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Rousey opens up on UFC losses: I was never taught how to lose

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Ronda Rousey never entertained losing as a possibility in her UFC career.

Ronda Rousey’s MMA career took a serious nosedive after her shocking loss to Holly Holm at UFC 193.

Rousey, who was often hyped as the Mike Tyson of women’s MMA, had looked unstoppable in the Octagon and finished all but one of her opponents (Miesha Tate) in the first round.

But then ‘The Preacher’s Daughter’ came along, and Rousey’s aura of invincibility was ruined for good.

Holm entered UFC 193 as a heavy underdog but left the Etihad Stadium in Melbourne, Australia as the new women’s bantamweight champion, having done the impossible and knocked Rousey off the top spot with a vicious head kick in the second round.

Rousey, who is now signed to WWE as a professional wrestler, took the loss hard and shunned the media for an entire year.

She returned to the Octagon in 2016 against Amanda Nunes, hoping to reclaim her 135-pound title and re-establish herself as the UFC bantamweight queen. But things went from bad to worse, as ‘Rowdy’ was overwhelmed and knocked out with a flurry of punches in the very first round and fans started to question whether Rousey’s time had passed.

Again Rousey, who was was once the center of attention in the media, shunned the spotlight and refused to conduct any interviews on her loss.

On Wednesday, however, the former bantamweight champ and WMMA pioneer opened up during a Q&A session at the Wild Card West boxing gym and told the public that she cried for two straight years.

“I did a whole lot of crying, isolating myself, (husband Travis Browne) held me and let me cry and it lasted two years,” Rousey said, per MMA Junkie’s Martin Rogers. “I couldn’t have done it alone. There’s a lot of things you have to remember. Every missed opportunity is a blessing in disguise.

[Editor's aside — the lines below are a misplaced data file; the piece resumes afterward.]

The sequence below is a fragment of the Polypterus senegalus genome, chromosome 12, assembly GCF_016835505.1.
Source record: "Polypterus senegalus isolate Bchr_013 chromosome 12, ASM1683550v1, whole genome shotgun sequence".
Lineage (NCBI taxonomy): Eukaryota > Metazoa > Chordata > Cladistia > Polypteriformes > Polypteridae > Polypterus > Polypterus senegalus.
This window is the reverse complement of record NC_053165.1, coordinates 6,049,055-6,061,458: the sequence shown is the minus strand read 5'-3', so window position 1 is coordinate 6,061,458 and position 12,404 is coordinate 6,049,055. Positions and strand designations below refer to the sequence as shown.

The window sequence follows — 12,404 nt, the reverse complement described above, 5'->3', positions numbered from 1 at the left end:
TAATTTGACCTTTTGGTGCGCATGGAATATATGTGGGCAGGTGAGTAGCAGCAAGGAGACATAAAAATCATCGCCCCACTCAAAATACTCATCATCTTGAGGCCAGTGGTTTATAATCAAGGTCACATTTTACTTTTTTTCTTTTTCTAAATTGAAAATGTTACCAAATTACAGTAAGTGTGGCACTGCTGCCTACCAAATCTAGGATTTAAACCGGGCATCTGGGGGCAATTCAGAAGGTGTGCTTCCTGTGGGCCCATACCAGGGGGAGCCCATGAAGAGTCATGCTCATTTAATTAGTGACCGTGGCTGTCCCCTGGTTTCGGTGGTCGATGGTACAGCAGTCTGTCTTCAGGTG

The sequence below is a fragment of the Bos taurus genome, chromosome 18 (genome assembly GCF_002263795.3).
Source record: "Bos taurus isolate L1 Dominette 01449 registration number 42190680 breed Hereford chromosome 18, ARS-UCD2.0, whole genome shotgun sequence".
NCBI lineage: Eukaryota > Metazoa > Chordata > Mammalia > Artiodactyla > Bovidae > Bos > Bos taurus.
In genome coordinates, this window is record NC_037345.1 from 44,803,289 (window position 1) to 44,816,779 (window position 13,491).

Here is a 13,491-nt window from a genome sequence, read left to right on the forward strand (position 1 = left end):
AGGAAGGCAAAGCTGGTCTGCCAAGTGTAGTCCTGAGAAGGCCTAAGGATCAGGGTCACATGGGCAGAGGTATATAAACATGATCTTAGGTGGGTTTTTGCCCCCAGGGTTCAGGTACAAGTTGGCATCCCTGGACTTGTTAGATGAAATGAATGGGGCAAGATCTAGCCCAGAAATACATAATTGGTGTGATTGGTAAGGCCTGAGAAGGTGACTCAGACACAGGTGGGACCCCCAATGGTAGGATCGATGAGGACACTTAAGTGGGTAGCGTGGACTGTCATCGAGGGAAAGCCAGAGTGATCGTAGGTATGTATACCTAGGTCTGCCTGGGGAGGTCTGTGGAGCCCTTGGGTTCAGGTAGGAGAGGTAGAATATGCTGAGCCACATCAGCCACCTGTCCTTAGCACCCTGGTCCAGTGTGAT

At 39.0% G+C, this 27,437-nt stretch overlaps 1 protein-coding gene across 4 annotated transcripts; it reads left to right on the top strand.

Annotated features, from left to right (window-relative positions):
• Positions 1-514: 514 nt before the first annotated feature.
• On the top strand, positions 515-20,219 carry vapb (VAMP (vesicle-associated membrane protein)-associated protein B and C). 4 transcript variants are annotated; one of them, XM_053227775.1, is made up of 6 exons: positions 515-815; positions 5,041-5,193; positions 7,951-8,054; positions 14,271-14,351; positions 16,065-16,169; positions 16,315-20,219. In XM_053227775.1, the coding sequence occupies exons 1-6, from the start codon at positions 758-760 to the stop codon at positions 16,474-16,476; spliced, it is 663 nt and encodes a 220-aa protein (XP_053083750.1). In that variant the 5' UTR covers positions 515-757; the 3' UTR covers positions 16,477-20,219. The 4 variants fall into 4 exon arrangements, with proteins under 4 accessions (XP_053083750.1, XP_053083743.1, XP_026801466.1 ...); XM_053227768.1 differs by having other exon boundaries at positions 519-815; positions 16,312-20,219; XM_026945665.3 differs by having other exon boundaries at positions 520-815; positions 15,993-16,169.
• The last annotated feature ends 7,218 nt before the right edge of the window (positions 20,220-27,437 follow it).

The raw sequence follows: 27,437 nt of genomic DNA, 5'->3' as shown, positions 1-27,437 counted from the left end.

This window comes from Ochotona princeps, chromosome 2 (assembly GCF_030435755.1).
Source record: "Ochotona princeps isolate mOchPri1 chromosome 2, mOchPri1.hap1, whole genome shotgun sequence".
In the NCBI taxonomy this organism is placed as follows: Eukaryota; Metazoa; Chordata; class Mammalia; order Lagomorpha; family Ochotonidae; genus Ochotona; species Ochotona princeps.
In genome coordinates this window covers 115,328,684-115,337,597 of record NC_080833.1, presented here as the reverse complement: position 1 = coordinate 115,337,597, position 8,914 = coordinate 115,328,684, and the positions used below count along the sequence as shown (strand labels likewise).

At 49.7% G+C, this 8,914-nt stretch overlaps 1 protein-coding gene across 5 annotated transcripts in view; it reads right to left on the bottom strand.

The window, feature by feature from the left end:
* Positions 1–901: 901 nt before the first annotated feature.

“I had to learn from experience. From the worst things, the best things have come as a result. Time is a great teacher. It’s that belief that time passes, even bad times.”

Rousey said her mother never taught her how to lose and admitted that the thought of losing in the Octagon never crossed her own mind.

“My parents expected me to be special, so I expected to be special,” she said. “I was just trying to create the job I wanted, and I wouldn’t have the audacity to do that if my mom didn’t tell me I could.

“But one thing my mother never taught me was how to lose. She never wanted me to entertain it as a possibility. She’d say: ‘Let it suck. It deserves to suck.’”

Rousey was heavily criticized for refusing to talk about her losses, but the way she sees it, not everyone deserves the privilege of hearing her speak in public.

“We live in an age of trial by Twitter,” Rousey continued. “What is really gained by stating opinion on anything? It whittles people down. It gets cut and pasted 10 times and it’s in (a) headline.

“(Famous people) keep more and more of it to themselves. Why should I talk? I believe hearing me speak is a privilege, and it’s a privilege that’s been abused, so why not revoke it from everyone? I don’t believe public criticism beating you down is the right thing to do.”

Rousey’s back-to-back losses to Holm and Nunes left her MMA career in tatters, but in that misfortune came an exciting new career opportunity and the 31-year-old is now the new face of WWE.

When asked if she would ever return to the UFC, Rousey told Ellen DeGeneres last month in an exclusive interview that it’s about as likely her competing in the Olympics again, so don’t expect to see 31-year-old back in the Octagon anytime soon.


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